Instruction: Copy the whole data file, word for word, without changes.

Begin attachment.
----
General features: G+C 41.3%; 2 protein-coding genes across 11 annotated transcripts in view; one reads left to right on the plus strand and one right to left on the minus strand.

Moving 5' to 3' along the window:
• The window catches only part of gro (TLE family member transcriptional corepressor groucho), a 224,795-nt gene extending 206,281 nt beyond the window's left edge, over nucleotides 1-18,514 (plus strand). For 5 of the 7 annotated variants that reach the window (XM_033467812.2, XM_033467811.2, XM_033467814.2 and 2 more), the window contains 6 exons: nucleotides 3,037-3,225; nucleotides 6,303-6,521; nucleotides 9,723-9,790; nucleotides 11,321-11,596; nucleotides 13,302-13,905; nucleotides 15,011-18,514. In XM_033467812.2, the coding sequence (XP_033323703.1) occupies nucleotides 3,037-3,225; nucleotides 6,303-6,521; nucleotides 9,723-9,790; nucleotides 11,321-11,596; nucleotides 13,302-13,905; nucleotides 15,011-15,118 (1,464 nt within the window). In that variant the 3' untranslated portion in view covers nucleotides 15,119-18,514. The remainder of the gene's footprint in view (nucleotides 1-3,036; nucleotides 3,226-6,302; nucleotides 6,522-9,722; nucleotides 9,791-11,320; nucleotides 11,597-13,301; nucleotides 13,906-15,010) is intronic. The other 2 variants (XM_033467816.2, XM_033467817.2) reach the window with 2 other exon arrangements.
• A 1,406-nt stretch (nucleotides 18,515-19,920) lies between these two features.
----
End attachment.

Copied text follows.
General features: G+C 41.3%; 2 protein-coding genes across 11 annotated transcripts in view; one reads left to right on the plus strand and one right to left on the minus strand.

Moving 5' to 3' along the window:
• The window catches only part of gro (TLE family member transcriptional corepressor groucho), a 224,795-nt gene extending 206,281 nt beyond the window's left edge, over nucleotides 1-18,514 (plus strand). For 5 of the 7 annotated variants that reach the window (XM_033467812.2, XM_033467811.2, XM_033467814.2 and 2 more), the window contains 6 exons: nucleotides 3,037-3,225; nucleotides 6,303-6,521; nucleotides 9,723-9,790; nucleotides 11,321-11,596; nucleotides 13,302-13,905; nucleotides 15,011-18,514. In XM_033467812.2, the coding sequence (XP_033323703.1) occupies nucleotides 3,037-3,225; nucleotides 6,303-6,521; nucleotides 9,723-9,790; nucleotides 11,321-11,596; nucleotides 13,302-13,905; nucleotides 15,011-15,118 (1,464 nt within the window). In that variant the 3' untranslated portion in view covers nucleotides 15,119-18,514. The remainder of the gene's footprint in view (nucleotides 1-3,036; nucleotides 3,226-6,302; nucleotides 6,522-9,722; nucleotides 9,791-11,320; nucleotides 11,597-13,301; nucleotides 13,906-15,010) is intronic. The other 2 variants (XM_033467816.2, XM_033467817.2) reach the window with 2 other exon arrangements.
• A 1,406-nt stretch (nucleotides 18,515-19,920) lies between these two features.